HR Alerts For October 2017
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New Form I-9 Must Be Used
As of Monday, September 18, employers were required to use the revised Form I-9 for all new employees. This new version of the form has the revision date of 7/17/17.
The new Form I-9 can be found here: https://www.uscis.gov/i-9
The revisions to the Form I-9 are minor and employers will not need to change their processes.
Revisions to the Form I-9 Instructions:
- The name of the Office of Special Counsel for Immigration-Related Unfair Employment Practices has been changed to its new name, Immigrant and Employee Rights Section.
- The words “the end of” have been removed from the phrase “the first day of employment.”
Revisions related to the List of Acceptable Documents on Form I-9:
- The Consular Report of Birth Abroad (Form FS-240) has been added to List C.
- All the certifications of report of birth issued by the Department of State (Form FS-545, Form DS-1350, and Form FS-240) have been combined into selection C#2 in List C.
- All List C documents except the Social Security card have been renumbered.
Employers can visit USCIS’s “I-9 Central” to get more details about the changes. https://www.uscis.gov/i-9-central
EEO-1 Pay Data Reporting Suspended Indefinitely
The Office of Management and Budget has put an indefinite hold on the pay data collection portion of the EEO-1 form that was revised on September 29, 2016. The version in effect prior to September 2016, which collects data on race, ethnicity, and gender by occupational category, remains in effect.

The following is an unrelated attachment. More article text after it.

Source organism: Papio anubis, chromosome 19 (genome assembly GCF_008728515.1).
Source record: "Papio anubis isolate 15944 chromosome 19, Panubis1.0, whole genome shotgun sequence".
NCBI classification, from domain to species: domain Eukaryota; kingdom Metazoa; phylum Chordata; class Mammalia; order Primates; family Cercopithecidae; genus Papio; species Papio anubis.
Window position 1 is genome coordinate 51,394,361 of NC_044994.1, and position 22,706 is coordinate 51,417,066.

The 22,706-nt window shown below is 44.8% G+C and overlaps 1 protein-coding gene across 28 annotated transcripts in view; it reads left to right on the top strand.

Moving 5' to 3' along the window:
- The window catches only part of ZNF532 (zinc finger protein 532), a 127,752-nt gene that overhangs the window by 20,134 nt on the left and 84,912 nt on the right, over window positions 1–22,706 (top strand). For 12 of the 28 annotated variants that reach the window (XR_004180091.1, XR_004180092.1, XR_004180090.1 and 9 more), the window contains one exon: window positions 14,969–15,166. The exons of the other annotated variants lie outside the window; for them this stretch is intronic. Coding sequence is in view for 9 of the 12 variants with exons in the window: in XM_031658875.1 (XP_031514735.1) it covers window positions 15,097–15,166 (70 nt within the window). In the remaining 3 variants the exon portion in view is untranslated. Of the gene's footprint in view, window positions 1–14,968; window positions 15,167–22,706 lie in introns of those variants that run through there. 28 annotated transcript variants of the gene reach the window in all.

The EEO-1 form only applies to private employers with 100 or more employees and public contractors with 50 or more employees. Affected employers should plan to submit the earlier-approved EEO-1 by the previously-set filing date of March 2018.
Overtime Rule Doubling Minimum Salary for White Collar Workers Officially Dead
On August 29th, Judge Mazzant in the Eastern District of Texas issued his ruling on the Department of Labor’s overtime rule changes. The rules, which were slated to go into effect on December 1, 2016, have been on hold since he issued an injunction last November. As anticipated, the Judge ruled in favor of the Plaintiffs, finding that the DOL had overstepped its authority by making the new minimum salary so high.
The DOL will not be appealing the decision, but labor or employees’ rights groups could theoretically take their place in the lawsuit. However, the DOL has said they would not enforce the 2016 rules, so any further action toward implementation will ultimately be ineffective.